With similar trends in Uganda, Health Minister Jane Ruth Acheng blamed highly infectious variants for the new spread, “different from the second wave” with a large number of young people hospitalized.
Uganda is one of the countries facing reported oxygen shortages, although Acheng denied civil society groups’ claim that the shortfall amounts to 24.5 million liters per day.
Governments are again tightening restrictions, including a new nationwide lockdown in Uganda and a tougher curfew in 13 Kenyan counties.
At the same time the pace of vaccinations is struggling to get off the ground.
According to the WHO, about one percent of the continent’s population is fully vaccinated — the lowest ratio globally — and 90 percent of African nations will miss a target to inoculate a tenth of their populations by September.
“We are running a race behind time, the pandemic is ahead of us. We are not winning in Africa this battle against the virus,” said Africa CDC’s Nkengasong.
“It’s frightening what is going on on the continent,” he added.
A recent pledge by Western leaders to donate one billion vaccine doses to poorer countries has been widely criticized for being too slow.
Cases are “outpacing vaccinations,” Moeti said. “Africa urgently needs a million more vaccines. We need a sprint.”
Several countries have failed to administer jabs from the UN-backed Covax scheme before their use-by date because of logistical failures and vaccine hesitancy.
Malawi destroyed almost 20,000 expired AstraZeneca doses in May, while the DRC and South Sudan have returned more than two million shots to the UN to avoid a similar scenario.
Authorities in Congo-Brazzaville are concerned over the slow take-up of almost 100,000 Chinese-made vaccines expiring in July.
A surge in coronavirus cases in India, the world’s main AstraZeneca supplier, has delayed Covax deliveries to Africa.
Malawi exhausted its stocks last week, just as thousands were due for their second shot.
And hundreds of frustrated Zimbabweans protested last month after Harare’s main vaccination center ran out of jabs.
South Africa says it has secured enough Johnson & Johnson and Pfizer/BioNTech vaccines to immunize 67 percent of its 59 million inhabitants.
But the rollout has been hit by setbacks and only 2.2 million people — health care workers and over 60s — have received a jab so far.
“The lack of vaccines in a region with high levels of poverty and inequality means many people feel they are just waiting to die,” said Amnesty International’s regional director Deprose Muchena.


Philippines rescues daughter of suicide bombers from militant group

Philippines rescues daughter of suicide bombers from militant group
Updated 25 June 2021

Philippines rescues daughter of suicide bombers from militant group

Philippines rescues daughter of suicide bombers from militant group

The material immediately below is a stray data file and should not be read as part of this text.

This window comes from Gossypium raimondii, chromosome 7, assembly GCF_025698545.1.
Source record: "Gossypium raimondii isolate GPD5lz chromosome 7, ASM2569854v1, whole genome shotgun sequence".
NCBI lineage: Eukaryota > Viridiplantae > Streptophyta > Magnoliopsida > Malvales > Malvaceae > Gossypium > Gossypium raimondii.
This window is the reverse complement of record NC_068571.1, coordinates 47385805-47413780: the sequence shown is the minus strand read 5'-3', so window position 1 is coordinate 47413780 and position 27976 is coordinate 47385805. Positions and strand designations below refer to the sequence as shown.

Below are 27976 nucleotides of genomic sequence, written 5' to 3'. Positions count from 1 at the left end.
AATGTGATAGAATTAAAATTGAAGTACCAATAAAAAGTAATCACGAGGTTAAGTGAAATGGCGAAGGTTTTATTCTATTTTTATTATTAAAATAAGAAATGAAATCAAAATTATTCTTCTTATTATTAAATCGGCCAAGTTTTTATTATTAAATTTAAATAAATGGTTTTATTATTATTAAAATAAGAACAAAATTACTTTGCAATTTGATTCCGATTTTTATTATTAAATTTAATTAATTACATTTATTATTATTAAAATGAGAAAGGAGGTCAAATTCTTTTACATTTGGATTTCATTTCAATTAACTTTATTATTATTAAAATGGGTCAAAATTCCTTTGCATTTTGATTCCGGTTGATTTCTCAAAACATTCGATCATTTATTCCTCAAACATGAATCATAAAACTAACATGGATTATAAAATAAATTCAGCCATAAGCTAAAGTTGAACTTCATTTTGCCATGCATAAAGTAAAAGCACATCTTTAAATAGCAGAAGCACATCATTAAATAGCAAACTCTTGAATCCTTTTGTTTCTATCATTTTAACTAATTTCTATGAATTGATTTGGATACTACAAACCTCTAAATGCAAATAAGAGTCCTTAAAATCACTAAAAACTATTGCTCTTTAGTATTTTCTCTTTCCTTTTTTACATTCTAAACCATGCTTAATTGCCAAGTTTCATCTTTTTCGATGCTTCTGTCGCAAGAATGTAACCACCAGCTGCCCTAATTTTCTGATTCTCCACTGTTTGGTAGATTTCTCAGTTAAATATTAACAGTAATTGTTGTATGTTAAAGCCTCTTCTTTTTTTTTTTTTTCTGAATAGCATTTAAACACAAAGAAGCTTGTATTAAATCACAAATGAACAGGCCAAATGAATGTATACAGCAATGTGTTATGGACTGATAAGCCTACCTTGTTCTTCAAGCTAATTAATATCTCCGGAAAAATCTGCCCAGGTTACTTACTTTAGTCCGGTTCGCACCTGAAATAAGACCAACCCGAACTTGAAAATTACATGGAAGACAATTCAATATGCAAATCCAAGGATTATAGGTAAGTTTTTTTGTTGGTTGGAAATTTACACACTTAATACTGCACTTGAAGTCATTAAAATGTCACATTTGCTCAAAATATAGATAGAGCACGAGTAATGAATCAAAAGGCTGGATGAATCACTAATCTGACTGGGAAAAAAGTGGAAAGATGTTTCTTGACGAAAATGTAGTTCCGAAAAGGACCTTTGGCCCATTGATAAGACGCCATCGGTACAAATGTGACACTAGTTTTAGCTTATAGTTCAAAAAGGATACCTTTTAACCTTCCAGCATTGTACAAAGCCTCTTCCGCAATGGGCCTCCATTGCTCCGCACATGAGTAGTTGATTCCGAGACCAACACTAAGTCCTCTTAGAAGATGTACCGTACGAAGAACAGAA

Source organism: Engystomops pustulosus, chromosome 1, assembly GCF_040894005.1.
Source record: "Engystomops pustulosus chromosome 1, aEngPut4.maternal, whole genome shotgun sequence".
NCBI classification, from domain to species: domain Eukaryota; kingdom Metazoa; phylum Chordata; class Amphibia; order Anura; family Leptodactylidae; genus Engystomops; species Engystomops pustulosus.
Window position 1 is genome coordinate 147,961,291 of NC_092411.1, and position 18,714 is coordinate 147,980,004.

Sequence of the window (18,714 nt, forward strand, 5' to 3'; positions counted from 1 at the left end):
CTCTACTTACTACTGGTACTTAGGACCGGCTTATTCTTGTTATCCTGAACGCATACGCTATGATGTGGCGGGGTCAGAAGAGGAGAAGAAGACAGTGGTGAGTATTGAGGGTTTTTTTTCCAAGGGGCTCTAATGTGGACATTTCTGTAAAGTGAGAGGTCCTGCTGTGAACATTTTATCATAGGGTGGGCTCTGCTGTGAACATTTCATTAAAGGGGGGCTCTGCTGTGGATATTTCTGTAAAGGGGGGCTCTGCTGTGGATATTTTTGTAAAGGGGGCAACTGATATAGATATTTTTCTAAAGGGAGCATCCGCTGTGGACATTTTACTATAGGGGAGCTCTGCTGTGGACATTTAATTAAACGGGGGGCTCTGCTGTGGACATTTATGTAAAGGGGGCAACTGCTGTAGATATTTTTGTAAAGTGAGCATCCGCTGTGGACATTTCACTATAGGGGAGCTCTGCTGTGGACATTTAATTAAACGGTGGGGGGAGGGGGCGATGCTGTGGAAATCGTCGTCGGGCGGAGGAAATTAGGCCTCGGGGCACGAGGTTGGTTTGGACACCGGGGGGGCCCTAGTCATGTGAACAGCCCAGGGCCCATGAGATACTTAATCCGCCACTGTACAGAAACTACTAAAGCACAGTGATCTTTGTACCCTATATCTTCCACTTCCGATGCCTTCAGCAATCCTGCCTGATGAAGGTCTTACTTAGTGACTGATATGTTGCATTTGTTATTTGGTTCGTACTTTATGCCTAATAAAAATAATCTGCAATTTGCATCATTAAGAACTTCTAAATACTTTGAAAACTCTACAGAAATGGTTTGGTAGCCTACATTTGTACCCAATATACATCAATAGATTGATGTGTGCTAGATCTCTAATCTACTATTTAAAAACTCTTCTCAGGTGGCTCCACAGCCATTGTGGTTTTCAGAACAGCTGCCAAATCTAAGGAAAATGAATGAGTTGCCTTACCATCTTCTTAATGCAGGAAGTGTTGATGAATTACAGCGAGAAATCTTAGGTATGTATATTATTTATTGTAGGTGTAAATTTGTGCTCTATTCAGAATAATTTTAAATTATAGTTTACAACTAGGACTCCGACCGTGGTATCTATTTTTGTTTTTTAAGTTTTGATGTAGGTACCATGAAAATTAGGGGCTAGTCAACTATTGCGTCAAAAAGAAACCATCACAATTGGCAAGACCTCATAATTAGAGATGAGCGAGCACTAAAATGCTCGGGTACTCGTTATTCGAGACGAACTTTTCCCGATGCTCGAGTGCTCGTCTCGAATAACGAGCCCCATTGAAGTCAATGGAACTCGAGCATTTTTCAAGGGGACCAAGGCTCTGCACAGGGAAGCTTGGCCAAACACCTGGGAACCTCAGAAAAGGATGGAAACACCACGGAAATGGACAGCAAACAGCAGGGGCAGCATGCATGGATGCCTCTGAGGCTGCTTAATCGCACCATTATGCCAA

• Girl, aged between 10 and 13, had been indoctrinated

MANILA: Philippine security forces have rescued the daughter of suicide bombers from the militant Abu Sayyaf Group (ASG). 

The girl’s parents were Indonesian nationals 35-year-old Rullie Rian Zeke and his 32-year-old wife Ulfah Handayani Saleh. They were  behind the Jan. 2019 attack on a cathedral in the southern island of Jolo that killed 23 people and wounded more than 100 others.

The girl, identified as Siti Aisyah Rullie, alias Maryam Israni, was recovered in a joint operation by military and police teams in Barangay Bangkal, Patikul, Sulu, shortly before midnight on Wednesday.

“She is estimated to be between 10 and 13 years of age,” Col. Alaric Delos Santos, Western Mindanao Command spokesperson, told Arab News. “There is ongoing coordination with the Department and Social Services, and even with Indonesian authorities, to determine what to do with her.”

Aisyah’s parents were members of the Indonesian Daesh-linked group Jamaah Ansharut Daulah and affiliates of the ASG.

The cathedral bombing was the first suicide attack in the Philippines to involve a woman.

Aisyah was reportedly married to ASG member Rudymar Habib Jihiiran, alias Gulam, and had been indoctrinated to become a suicide bomber like her parents.

According to the military, Jihiiran is a close aide of ASG leader Radullan Sahiron.

Army 11th Infantry Division Commander Maj. Gen. William Gonzales said law enforcers were trying to arrest him on multiple charges of murder, but that he had managed to flee with two other militants.

Troops found Aisyah at the house serving as the group’s hideout.

Lt. Jerrica Manongdo, JTF-Sulu spokesperson, said she might have been married off to Jihiiran to have a “guardian.”

“It is a practice among the Abu Sayyaf that when a female member of the family is left behind, regardless if she is still a minor, she will be wed to another ASG member for (the) purposes of having a guardian,” he told Arab News, adding that Aisyah’s elder brother, while also a minor, was already an armed member of the Daesh-inspired Daulah Islamiyah.

Her older sister Rezky Fantasya Rullie, alias Cici, has been imprisoned in the southern Philippines. She had reportedly planned to carry out a suicide attack to avenge the death of her husband Andi Baso, an Indonesian militant who was reportedly killed in a gunfight with Philippine forces in Sulu last year.

Another brother is believed to be either in jail or was killed while fighting for Daesh in Syria. He was the only member of the family believed to have crossed into Syria as they went to Turkey in 2016 with hopes of joining the group.

They were arrested by Turkish authorities in Jan. 2017 and sent back to Indonesia. 

A year later, however, they made it to the southern Philippines and joined ASG commander Hajan Sawadjaan, who had reportedly taken over as the Daesh Philippine leader in 2017. Sawadjaan is believed to have been lethally wounded in an encounter with Philippine troops last year.